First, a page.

Monday, September 7, 2009

Saving Lives

The Holocaust has been on my mind lately.
I wrote about the wonderful book "The Book Thief" on August 20th. Part of that story includes a family hiding a young Jewish man in their basement for two years in Nazi Germany. I read another book several months ago called "Sarah's Key" by Tatiana de Rosnay. It is partially told in present day as an American journalist living in Paris researches the little known round-up of Parisian Jews by French authorities in 1942. Thirteen thousand Jews were sent to death in Auchswitz from that incident. The story alternates with that of 10 year-old Sarah in 1942. I would recommend this book as well.

Then yesterday's paper had the story of Nicholas Winton, who saved 669 Jewish children 70 years ago by putting them on trains and sending them safely to foster homes on a hunch that Czechoslovakia would soon be invaded by the Nazis. He, of course, was correct.

Last week those children reunited with Winton, now 100 years old, in a London railway station to say thank you. It is estimated that 5000 people around the world owe Winton their lives - those children and their descendents. The kicker is that he never told anyone what he had done. Not even his wife for 40 years. She only found out in 1988 when she found correspondence referring to the prewar events.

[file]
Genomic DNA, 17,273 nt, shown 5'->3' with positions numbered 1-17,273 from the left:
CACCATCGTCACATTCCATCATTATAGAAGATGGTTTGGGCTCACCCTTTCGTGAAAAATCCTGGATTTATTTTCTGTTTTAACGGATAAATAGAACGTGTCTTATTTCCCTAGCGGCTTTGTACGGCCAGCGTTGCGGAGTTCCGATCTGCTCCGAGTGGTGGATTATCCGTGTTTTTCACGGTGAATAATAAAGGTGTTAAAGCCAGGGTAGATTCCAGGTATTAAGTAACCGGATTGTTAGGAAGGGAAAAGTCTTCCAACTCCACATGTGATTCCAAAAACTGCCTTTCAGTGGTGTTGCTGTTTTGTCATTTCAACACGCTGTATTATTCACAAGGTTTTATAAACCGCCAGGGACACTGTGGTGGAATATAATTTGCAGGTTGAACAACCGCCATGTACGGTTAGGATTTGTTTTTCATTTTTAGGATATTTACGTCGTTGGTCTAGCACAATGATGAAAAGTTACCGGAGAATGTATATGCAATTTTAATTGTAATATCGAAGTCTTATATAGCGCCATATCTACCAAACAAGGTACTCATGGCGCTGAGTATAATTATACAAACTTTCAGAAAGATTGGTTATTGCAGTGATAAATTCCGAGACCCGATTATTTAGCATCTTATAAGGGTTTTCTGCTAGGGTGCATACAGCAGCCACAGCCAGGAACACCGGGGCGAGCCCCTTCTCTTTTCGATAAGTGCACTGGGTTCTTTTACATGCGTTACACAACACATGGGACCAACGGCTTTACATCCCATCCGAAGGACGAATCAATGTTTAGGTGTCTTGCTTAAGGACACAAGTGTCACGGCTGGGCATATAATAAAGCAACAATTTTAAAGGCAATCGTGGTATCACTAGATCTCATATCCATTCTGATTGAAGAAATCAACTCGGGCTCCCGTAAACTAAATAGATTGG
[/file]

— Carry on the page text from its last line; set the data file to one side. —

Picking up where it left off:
This all reminded me of a favorite book I read as a young teen. It was called
"The Hiding Place" by Corrie ten Boom.
Published in 1971 ten Boom recounted her Dutch family and the strong Christian faith that led them to help and hide as many Jewish families as they could. Someone asked Corrie to help hide his wife and when she agreed the entire family was arrested. (The hidden Jews remained safe). She and her sister Betsie ended up in Ravensbruck, a brutal workhouse for women. Corrie recounts her sister's unflagging faith and the risks she took sharing a secret Bible with the other prisoners. At one point Betsie thanks God even for the fleas and Corrie thinks her faith has gone too far. But later they discover that it was the fleas that kept the guards away and gave them the opportunity to share their Bible and their hope with the other women. Betsie died in the concentration camp, but Corrie lived on to tell their story.

This book made a big impact on me as a teenager, and now I find that many Holocaust stories continue to touch me. Many survivors of that time are in their 80's now. I think we should continue to listen and learn and be inspired by a time that most of us cannot even begin to imagine.


Ruth Hull Chatlien said...

My church book group (to which I rarely go) is reading Sarah's Key for October. Maybe I should consider it.

John Ettorre said...

Interesting, Diane. Can you post a link to that Winton story? I'd love to read that. Haven't ever come across that name.

Susan's Snippets said...


Absolutely, we need to listen and LEARN from those who went thru such unimaginable hardships - surviving.

and thriving

Amy said...

I've never heard of Nicholas Winton. I'm going to look him up on the Internet now. And, I think I've already recommended this one to you, but for when you're ready for another WWII novel, The True Story of Hansel and Gretel was wonderful. Beautifully written as well.